NYU Langone Medical Center Opens New Pharmacy That Uses Advanced Robotics-First of Kind in New York City and Second in NY State
State-of-the-Art Pharmacy Exemplifies Medical Center
As part of its ongoing commitment to providing patient-centered care, NYU Langone Medical Center has created a state-of-the-art pharmacy to maximize efficiency and enhance patient safety. Made possible as part of a generous gift from the Tisch families, the new pharmacy features advanced robotic equipment that automatically sorts and dispenses medications with 99.99% accuracy. Located on the 3rd floor of the Medical Center’s flagship Tisch Hospital, the new pharmacy is the first of its kind in New York City and the second in New York State.
In addition to increasing efficiency and enhancing quality, the use of advance robotics for routine and repetitive tasks allows pharmacists to play an even greater role in direct patient care. For example, NYU Langone pharmacists participate on medical rounding teams, working directly with patients and medical and nursing staffs on patient units to help ensure safer and more effective use of medications, including advising patients on medication usage once they return home.
“Our new pharmacy exemplifies our ongoing commitment to patient focused care and patient safety,” said Robert I. Grossman, MD, dean and CEO of NYU Langone Medical Center. “Robotics is revolutionizing the way prescriptions are dispensed and delivered in the hospital setting and allows our pharmacists to spend more time interacting with the care team and patients and promoting more effective use of pharmaceuticals.”
Robotic pharmacy automation solutions are a new generation of technology that streamline hospital pharmacy operations by combining inventory management software, high-speed packaging and secure storage and retrieval to optimize medication therapies. According to Thomas O’Brien, PharmD, senior director of pharmacy, NYU Langone Medical Center, the actual task of filling individual medication requests which used to be performed manually—a laborious task that sometimes required several hours per order—will now be done by machine. Prior to the implementation of the new technology, medication orders that previously took 2½ hours to prepare can now be completed in less than 30 minutes, allowing pharmacists to use the time saved to meet with patients rather than package pharmaceuticals.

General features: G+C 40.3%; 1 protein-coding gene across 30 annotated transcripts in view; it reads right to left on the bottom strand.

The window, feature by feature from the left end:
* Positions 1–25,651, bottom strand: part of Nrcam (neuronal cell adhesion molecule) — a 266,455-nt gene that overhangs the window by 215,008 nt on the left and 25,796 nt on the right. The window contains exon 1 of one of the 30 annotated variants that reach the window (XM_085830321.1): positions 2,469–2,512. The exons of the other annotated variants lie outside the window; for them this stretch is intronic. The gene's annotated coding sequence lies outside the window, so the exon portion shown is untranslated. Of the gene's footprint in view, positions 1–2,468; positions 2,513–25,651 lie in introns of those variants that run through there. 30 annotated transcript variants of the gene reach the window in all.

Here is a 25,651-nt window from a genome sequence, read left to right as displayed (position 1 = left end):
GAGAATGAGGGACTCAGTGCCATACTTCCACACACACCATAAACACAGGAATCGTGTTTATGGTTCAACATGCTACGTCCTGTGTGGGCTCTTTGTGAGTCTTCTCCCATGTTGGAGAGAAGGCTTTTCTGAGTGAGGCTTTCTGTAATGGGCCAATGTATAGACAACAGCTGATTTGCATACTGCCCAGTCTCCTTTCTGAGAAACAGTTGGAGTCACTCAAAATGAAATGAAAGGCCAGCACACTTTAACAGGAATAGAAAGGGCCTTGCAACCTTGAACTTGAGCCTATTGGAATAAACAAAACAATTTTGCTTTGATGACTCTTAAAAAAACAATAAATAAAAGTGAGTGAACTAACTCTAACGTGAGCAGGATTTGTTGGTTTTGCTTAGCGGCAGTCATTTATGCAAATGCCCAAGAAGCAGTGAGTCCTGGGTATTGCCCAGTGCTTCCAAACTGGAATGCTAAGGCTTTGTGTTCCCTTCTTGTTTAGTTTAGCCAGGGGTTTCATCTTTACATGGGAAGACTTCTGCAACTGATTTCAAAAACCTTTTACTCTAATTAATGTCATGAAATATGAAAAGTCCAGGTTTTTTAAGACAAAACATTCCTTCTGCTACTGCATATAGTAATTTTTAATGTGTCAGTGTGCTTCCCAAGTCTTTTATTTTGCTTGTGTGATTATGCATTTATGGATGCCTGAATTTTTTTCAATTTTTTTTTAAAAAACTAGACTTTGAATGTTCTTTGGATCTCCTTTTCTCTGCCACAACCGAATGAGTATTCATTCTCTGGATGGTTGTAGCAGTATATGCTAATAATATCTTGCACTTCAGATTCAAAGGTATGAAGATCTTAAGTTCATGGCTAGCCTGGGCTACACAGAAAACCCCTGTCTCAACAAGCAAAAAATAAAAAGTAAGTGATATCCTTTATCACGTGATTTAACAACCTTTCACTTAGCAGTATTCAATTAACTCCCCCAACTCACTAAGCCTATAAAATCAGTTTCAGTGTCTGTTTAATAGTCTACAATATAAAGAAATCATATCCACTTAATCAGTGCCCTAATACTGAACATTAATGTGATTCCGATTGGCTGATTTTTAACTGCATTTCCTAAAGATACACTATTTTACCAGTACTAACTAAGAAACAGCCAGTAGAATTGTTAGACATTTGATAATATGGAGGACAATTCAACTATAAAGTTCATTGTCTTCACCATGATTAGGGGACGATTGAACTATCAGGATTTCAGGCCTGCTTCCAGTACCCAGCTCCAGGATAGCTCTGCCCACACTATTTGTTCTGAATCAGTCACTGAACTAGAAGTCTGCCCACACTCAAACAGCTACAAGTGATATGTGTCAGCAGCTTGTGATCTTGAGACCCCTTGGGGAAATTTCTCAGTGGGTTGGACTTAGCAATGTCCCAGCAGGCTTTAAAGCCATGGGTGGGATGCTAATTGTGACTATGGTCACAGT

Using the new technology, drugs are delivered and stockpiled in an automated storeroom. From there, a computer orders batches of medications as needed, scans bar codes on individual pill bottles, vials and ampoules (small sealed vials). The medications are then packaged and are automatically transferred to a “drug nest,” the largest component of the system storing over 54,000 doses of medication.
When a prescriber submits an order electronically, it is vetted by a pharmacist for contraindications and potentially adverse drug interactions. Once approved, the medication is automatically loaded from the drug nest into bar-coded plastic envelopes suspended from oversized rings. Each ring, called a PickRing, contains all the dosages a given patient will need over the next 24 hours. The PickRings are then transported by cart, courier, or via a pneumatic tube system to units throughout the hospital. Medications not stored in the system will automatically be added to the patient’s medication bin. Before administering the drug, a nurse checks the envelope to ensure that the patient is getting exactly what the prescriber ordered. Medications returned from the patient floors can be automatically restocked—a feature that is expected to reduce administrative and medication costs dramatically.
While the vast majority of medications will be handled robotically, investigational drugs and IV solutions will still be prepared and dispensed by hand, using special hooded vents in an open architecture, HEPA-filtered clean room “scrubbed” by sophisticated air filters. Controlled substances are stored separately in a high-security vault.